THE MAGNIFICENT AMBERSONS: THE STILLS
In the 1940s when a film was made at a major studio—and this holds true even today— for publicity purposes photographs or “stills” were prepared. These include formal photographs of the stars taken in a photography studio often dressed as their characters and more often than not photographed prior to the picture going into production. Some of these have no relation to the film but are just a head shot of a star and could be used to publicize a film. For example, the Orson Welles head shots were prepared when he came to RKO and were used to publicize both CITIZEN KANE and THE MAGNIFICENT AMBERSONS. Photographs are then taken of the film in production showing the director, technical people, etc. in the process of making the movie. Finally photographs are taken on the set which attempt to duplicate as best as possible in still photographs the scenes being shot by the film camera. To do this the still photographers will often stand beside the camera and take their photographs before and after a scene is photographed or during camera rehearsals. Again, this is done to make the still photograph as close a representation of a filmed scene as possible.
The formal studio photographs were usually distributed to publications before and after a film goes into production in order to create an awareness with the general public of the movie and its cast. The production photos are often used in pre-release publicity prepared for general interest and trade publications. The final set of photographs, the ones that attempt to duplicate the motion picture’s frames are distributed when the film is released and are seen by the public in displays prepared by theaters playing the film as well as well as in general publications including reviews. The final set of stills eventually find their way into film journals and various book publications decades after the film’s release. These photographs are also included in what is known as a press kit—along with studio prepared literature on the film, so that reviewers and anyone writing about the film can have at their fingertips information about actors, the plot and various other facts related to the film. Included in a press kits is a selection of photos can be published.
To the best of my knowledge the complete studio set of photographic stills for THE MAGNIFICENT AMBERSONS comprised 275 numbered photographs. This master set was prepared after filming was completed. Before that, stills – some of which were omitted from the studio set – called candids and production stills were sent out to various publications to promote the film and, so, were numbered differently and never on the still itself. Example of these numberings are B4273-3 or N4237-1. Therefore, there could be as many as 400 – or perhaps even more – stills for the film. What I have here is every still that I could find and, trying to be as complete as possible, 14 were scanned from publications and therefore there is a noticeable loss in quality. In addition, I have organized this material first by Photography Studio (OW, JC, TH , AB, DC.) and (MA-ADV), second by production (MA-PUB-A) and finally press kit (MA-). At the end of this collection is a rare set of ‘The Star At Home’ photos taken of Dolorous Costello (DC-) at the time she signed with RKO for THE MAGNIFICENT AMBERSONS. These photos were usually used in the Fan Magazines.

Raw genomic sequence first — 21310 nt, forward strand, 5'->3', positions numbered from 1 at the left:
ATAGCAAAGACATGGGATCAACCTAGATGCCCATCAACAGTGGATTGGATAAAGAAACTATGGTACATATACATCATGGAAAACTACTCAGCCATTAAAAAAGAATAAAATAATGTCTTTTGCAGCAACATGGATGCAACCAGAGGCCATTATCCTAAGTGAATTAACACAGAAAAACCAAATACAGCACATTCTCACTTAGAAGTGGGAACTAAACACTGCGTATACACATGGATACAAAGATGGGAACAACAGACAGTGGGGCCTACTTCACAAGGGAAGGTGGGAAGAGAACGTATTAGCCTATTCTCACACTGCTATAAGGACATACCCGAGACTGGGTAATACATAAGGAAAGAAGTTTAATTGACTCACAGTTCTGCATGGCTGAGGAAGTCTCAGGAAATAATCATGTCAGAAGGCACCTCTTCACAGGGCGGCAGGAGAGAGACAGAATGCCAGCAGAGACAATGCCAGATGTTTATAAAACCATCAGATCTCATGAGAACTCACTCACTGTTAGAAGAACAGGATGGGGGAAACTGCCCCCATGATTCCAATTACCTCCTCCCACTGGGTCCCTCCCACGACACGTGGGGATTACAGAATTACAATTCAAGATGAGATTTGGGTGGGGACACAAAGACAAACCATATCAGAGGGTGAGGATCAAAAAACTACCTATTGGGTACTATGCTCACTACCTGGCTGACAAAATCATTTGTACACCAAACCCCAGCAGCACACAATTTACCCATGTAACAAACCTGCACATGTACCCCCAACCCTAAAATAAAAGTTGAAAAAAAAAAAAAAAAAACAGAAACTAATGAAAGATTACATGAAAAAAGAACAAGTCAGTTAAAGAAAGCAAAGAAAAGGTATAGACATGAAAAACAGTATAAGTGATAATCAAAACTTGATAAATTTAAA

The still numbers here are not to be confused with the sets of stills distributed to theaters. They had their own numbering and included various stills from the original studio set. This is a reason why many stills do not have the original numbers as they were removed for this “theater set” which did not have their identification number on the still itself but below to the right of the film’s title. As theaters were required to purchase these stills, few returned them to the studio and, over the years they became available to collectors. For this site I have tried my best to locate and organize AMBERSON s stills by their original studio identification numbers and, when I couldn’t find one, I placed the still nearest photographs from the same scene or performer.
What is of interest is that the Press Kit or “MA” still-set photographs, contain stills from almost every scene deleted from the 131 minute “rough Cut” and even scenes that Welles cut from his “rough cut” and, so, are the only representations of these lost scenes that we have. (Welles did have a set of frame enlargements but most of these are now lost. ) There is a reason for this. The complete studio set was compiled for the film’s planned April 1942 release, therefore much of this material were sent out to publications for articles written for that April release. Therefore these articles contain stills from scenes that do not exist in the film’s release version. In fact, many of the stills for deleted scenes have found their way into subsequent articles, advertisements and even Home Video packaging.
THE PRINT MEDIA AND AMBERSON STILLS
The Contemporary publications below are an example of how AMBERSONS stills were used to publicize THE MAGNIFICENT AMBERSONS during it’s initial release. As you will notice, several of the articles include stills from scenes removed from the release print. Since it was initially planned that a fined tuned version of Welles rough cut would be released in April 1942, the RKO publicity department pushed for these stories to appear in conjunction with that aborted pril release. I have included the complete Photoplay article as it summarizes the film’s screenplay and not the theatrical cut of the film.
AMBERSON STILLS 76 YEARS LATER
Over 70 years after THE MAGNIFICENT AMBERSONS was originally released magazine and newspaper articles continue to appear about the film utilizing AMBERSONS stills. Below are two examples. Of note is that in both examples, stills from cut scenes are used.
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